We answer the biggest questions surrounding #99’s crazy rise up draft boards
(Update: Jones was selected #21 overall by the Patriots last night. New England is rarely the aggressor in the NFL Draft, but must’ve seen something it loved about the Syracuse defensive end to trade up for him. The Fizz detailed this morning why the Pats are the perfect fit for Chandler, and what to expect his rookie season for the defending AFC champs.)
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Tonight, Chandler Jones will likely become Syracuse’s first selection in the NFL Draft’s first round since another pass rusher, Dwight Freeney, a decade ago. It seems a foregone conclusion as Jones’s stock has skyrocketed over the past month. NFL Network’s Mike Mayock has him as a top 10 prospect and the top defensive end in a class with talented edge guys. How he rose so far, so quickly is a question people are asking. On the day #99 watches his dream come true, we’ll try to answer.
I must offer this disclaimer: Chandler Jones is perhaps my favorite athlete I’ve ever covered. He’s also someone I’ve gotten to know ever so slightly off the field. I say this because: 1) I’m not trying to hide any bias. 2) This is a guy I know. I’ve had many conversations with him off the record, no cameras, no recorders. I’m not insinuating we’re best friends. In fact, I don’t have his number and I’m pretty sure he doesn’t have mine. But I do know him away from the field, and that’s relevant for the first question.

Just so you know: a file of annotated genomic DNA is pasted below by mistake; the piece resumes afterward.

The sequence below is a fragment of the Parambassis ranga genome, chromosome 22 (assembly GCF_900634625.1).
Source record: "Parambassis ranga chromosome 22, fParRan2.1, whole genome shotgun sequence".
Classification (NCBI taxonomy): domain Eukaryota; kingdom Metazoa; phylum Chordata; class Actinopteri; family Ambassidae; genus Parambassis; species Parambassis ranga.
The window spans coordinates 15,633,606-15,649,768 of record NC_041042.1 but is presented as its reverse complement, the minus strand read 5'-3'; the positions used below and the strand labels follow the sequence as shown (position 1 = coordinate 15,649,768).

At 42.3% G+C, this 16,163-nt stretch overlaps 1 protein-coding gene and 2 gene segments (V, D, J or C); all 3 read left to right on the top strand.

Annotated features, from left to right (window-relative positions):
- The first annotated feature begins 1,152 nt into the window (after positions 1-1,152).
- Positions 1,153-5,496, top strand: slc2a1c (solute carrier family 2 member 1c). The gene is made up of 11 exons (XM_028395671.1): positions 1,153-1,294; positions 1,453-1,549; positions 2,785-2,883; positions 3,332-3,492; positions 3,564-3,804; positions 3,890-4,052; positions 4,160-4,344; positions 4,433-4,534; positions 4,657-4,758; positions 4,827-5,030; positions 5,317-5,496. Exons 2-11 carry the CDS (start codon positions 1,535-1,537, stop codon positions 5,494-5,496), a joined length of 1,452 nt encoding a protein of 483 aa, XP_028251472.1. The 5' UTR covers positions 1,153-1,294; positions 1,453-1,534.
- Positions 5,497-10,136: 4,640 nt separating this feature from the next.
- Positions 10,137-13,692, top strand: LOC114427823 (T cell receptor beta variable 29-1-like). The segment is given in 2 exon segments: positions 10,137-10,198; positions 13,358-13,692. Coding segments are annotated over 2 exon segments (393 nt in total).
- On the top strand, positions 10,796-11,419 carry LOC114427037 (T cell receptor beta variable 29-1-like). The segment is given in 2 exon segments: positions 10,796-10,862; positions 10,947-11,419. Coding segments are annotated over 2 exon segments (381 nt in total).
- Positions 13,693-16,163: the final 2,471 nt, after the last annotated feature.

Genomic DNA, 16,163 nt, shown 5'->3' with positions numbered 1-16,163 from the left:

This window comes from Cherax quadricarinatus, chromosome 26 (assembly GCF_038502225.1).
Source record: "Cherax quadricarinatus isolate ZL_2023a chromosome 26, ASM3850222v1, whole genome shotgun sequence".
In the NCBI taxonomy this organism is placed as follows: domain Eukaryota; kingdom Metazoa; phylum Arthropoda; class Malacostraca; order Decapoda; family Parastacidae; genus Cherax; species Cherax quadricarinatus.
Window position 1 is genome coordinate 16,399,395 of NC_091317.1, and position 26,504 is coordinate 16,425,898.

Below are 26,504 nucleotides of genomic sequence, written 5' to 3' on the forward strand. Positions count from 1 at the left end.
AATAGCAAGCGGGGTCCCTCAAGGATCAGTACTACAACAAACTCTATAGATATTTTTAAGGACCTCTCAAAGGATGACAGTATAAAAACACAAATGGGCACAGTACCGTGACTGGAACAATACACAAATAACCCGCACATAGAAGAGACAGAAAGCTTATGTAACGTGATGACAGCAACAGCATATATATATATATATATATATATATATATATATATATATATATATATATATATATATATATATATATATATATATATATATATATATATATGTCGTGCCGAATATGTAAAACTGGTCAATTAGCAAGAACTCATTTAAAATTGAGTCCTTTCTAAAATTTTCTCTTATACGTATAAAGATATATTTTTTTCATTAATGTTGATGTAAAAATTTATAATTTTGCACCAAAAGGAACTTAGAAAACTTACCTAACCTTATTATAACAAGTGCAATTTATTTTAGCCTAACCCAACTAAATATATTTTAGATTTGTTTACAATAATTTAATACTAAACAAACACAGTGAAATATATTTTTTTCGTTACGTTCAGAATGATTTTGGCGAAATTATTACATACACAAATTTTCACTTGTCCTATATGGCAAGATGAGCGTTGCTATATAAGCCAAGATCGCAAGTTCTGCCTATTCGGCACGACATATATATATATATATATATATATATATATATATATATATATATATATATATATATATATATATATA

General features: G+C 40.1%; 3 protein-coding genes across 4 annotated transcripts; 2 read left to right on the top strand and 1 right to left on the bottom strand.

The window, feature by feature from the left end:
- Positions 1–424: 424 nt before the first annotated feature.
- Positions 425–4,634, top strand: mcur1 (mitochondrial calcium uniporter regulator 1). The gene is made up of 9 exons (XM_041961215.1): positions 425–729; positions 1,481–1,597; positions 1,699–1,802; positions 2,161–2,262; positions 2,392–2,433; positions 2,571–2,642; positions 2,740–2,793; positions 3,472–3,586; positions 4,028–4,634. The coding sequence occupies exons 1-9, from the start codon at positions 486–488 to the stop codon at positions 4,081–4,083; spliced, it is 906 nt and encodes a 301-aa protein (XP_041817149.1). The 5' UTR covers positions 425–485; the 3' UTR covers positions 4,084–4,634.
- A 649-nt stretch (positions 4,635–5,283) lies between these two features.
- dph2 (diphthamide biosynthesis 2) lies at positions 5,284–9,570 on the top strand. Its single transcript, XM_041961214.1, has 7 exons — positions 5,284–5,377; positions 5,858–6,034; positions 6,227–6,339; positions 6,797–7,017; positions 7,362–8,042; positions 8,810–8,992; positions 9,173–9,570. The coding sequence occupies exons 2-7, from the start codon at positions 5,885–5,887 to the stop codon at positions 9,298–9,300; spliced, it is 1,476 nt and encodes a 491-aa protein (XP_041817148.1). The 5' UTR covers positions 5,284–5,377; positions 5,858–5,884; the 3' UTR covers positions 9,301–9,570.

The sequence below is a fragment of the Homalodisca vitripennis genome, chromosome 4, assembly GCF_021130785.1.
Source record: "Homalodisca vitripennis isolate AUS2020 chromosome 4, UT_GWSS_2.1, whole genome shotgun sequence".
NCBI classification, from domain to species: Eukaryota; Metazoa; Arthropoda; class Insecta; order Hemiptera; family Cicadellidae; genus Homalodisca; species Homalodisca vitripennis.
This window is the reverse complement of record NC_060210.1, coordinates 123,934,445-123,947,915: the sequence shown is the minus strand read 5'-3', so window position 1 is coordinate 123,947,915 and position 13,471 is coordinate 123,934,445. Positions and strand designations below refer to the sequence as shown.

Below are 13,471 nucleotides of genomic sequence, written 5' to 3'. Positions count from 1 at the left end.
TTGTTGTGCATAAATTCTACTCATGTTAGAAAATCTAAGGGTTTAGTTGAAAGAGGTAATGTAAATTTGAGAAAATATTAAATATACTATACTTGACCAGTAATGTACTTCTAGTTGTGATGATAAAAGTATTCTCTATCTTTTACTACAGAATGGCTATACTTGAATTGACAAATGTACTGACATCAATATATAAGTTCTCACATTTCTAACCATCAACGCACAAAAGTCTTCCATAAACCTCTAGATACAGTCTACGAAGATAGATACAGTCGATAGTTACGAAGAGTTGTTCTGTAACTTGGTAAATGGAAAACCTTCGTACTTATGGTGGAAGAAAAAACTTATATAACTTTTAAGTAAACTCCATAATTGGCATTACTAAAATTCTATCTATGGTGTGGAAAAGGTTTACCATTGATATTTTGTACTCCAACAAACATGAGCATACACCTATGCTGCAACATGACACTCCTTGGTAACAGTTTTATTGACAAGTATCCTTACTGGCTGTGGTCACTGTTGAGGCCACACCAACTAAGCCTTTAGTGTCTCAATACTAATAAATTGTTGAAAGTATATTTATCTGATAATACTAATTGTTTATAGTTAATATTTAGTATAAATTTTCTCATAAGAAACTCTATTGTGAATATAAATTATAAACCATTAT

- Is his stock rising simply because he’s nailing the interviews?
No. You don’t get the interviews unless you have the tape to back it up. ESPN’s Todd McShay is as shocked as anyone with Chandler’s meteoric rise up mock drafts. He says the talent and the tape have been there all along. McShay had Jones going to the Patriots at #27 earlier in the process, and now has him going #12 to the Seahawks.
The reason Jones stock is rising is two-fold. First, the tape doesn’t lie. NFL people are watching the game against WVU, where Jones single-handedly dismantled the Mountaineer offense. He had sacks. He had hurries. He knocked balls down. He was a force in the running game. Coaches are automatically inclined to watch Alabama film because there are four impact players on defense (Courtney Upshaw, Donta Hightower, Dre Kirpatrick and Mark Barron). If you watch SU film, it’s only to see Chan. The more tape they’ve watched on him, the more talent they see.
Jones is also the epitome of a high-character guy. He is the athletic department’s favorite athlete to put on the podium because he nails it every time. Chandler couldn’t be more likeable and that sticks with any coach. He’s an asset in the locker room in a sport where chemistry matters.
- What’s on that tape that makes his stock go up?
This is the hardest question to answer because only execs have the raw game film. However, I did watch every game of his college career. That West Virginia game highlighted his capabilities when he’s allowed to work uninhibited. WVU tried to block him one-on-one and failed miserably. After that teams started double and triple-teaming Jones. You usually can’t afford to allocate too many blockers at one players in the NFL, because other guys will step up and make plays.